By Jackson Holtz Herald Writer
SEATTLE — Boeing isn’t the only company to roll out new airplanes this year.
The Seattle Opera world premiere of “Amelia,” which opens Saturday at McCaw Hall, includes two nearly full-scale planes in its set design.
One is a stylized 1990s-era jet; the other a replica of Amelia Earhart’s plane, a 1937 Lockheed Electra. The opera’s main character is named for the famous female flier.
“Amelia” is expected to capture themes familiar to the Pacific Northwest, including aviation, airplane engineering and links to Southeast Asia. Along the way, the opera company hopes the 2½-hour show captures a wide range of emotions and touches on human themes of love and family, parenting, war, grief and death.
The $3.6 million production was eight years in the making and it’s the first commissioned by the Seattle company.
“We’re deliriously excited,” said Jonathan Dean, a Seattle Opera spokesman.
Only a handful of new operas appear on stages around the country each year, making the introduction of a newly commissioned production big news in the opera world. Opera experts and enthusiasts are expected to descend on McCaw Hall to catch a glimpse of “Amelia” first-hand.
“I firmly believe we must renew our 400-year-old art form if it is to survive,” Seattle Opera general director Speight Jenkins said.
While many operas lean heavily on existing tales, Jenkins sought to create a completely new story for Seattle that draws on the region’s heritage while reflecting universal experiences.
The story he chose is based loosely on a poem by Gardner McFall, who went on to write the libretto. Then Jenkins tapped composer Daron Aric Hagen to write the music.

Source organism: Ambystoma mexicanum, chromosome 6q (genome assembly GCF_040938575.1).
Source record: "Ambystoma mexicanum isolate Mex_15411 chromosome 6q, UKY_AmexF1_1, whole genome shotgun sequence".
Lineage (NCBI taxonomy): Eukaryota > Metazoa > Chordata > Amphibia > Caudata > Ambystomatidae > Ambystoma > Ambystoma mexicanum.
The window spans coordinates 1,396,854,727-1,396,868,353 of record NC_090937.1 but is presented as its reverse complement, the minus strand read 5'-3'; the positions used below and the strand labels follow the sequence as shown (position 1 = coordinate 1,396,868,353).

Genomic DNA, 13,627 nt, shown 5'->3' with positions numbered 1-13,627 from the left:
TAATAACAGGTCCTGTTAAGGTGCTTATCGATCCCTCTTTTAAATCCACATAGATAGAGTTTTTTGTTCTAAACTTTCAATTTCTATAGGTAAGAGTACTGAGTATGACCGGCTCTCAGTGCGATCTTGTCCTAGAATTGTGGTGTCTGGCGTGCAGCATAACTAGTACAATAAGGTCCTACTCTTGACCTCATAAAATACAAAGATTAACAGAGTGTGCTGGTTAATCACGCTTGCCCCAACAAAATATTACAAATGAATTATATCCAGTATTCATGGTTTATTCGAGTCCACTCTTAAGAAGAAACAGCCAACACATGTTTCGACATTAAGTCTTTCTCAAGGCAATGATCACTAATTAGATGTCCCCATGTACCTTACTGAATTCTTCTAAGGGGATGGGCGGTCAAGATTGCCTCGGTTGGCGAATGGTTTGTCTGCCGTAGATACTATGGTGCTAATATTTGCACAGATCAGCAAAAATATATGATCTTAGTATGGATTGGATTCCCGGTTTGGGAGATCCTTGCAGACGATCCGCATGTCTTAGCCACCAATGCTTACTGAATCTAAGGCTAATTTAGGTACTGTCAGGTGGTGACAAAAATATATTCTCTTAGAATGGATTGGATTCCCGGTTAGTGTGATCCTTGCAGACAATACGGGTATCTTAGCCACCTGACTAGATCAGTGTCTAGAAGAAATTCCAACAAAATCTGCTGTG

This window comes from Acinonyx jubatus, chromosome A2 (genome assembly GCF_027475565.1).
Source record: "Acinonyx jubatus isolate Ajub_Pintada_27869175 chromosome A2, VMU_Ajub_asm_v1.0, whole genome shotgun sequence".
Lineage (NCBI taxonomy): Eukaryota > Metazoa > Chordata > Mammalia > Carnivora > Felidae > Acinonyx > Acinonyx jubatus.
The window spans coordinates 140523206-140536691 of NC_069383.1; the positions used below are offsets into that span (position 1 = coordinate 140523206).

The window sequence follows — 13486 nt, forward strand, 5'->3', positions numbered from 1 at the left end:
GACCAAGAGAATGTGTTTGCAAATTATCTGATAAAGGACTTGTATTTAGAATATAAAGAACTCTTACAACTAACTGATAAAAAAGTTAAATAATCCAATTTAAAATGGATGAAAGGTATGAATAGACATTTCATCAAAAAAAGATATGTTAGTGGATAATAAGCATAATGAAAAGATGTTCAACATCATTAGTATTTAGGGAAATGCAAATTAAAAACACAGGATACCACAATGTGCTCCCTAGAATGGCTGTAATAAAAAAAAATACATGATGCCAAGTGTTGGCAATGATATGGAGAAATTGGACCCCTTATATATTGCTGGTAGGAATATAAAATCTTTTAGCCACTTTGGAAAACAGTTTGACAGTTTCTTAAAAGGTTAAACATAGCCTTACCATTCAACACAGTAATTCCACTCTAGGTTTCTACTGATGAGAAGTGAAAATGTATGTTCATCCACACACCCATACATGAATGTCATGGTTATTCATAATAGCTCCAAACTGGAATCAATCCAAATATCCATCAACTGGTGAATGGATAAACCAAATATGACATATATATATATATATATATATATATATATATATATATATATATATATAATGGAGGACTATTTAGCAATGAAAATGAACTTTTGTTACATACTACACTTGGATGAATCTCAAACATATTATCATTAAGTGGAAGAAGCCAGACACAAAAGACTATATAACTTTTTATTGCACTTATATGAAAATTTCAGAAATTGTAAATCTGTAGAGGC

”It took (Jenkins) a long time because he listened to all the composers making new operas in America,” Dean said. ”He wanted something where the music was something you remembered.”
The score is melodic, exhilarating, sad and easy on the ear, Dean said.
The story was further developed by director Stephen Wadsworth. It follows Amelia, the protagonist, during a 30-year period, beginning in 1966. Through music and dreams, she grapples with the loss of her father in the final days of her first pregnancy.
Part of the story deals with the Vietnam War and another sequence recalls Greek mythology and the story of Icarus and Daedalus.
Taken on their own, each piece of the production — the book, music, sets and costumes — are breathtaking, Dean said. Taken together, they pack an emotional punch.
The excitement is accelerating as the production taxis toward its takeoff.
“When you’re there in the rehearsal hall, it’s extremely powerful,” he said.
Check back next Friday, once “Amelia” has taken flight, to read The Herald’s take on Seattle’s first commissioned piece.
Reporter Jackson Holtz: 425-339-3437; firstname.lastname@example.org.
Performances at 7:30 p.m. May 8, 12, 15, 19, 21 and 22 and 2 p.m. May 9 and 16, Marion Oliver McCaw Hall, Seattle.
Tickets range from $25 to $168; go to www.seattleopera.org for more information or to buy tickets.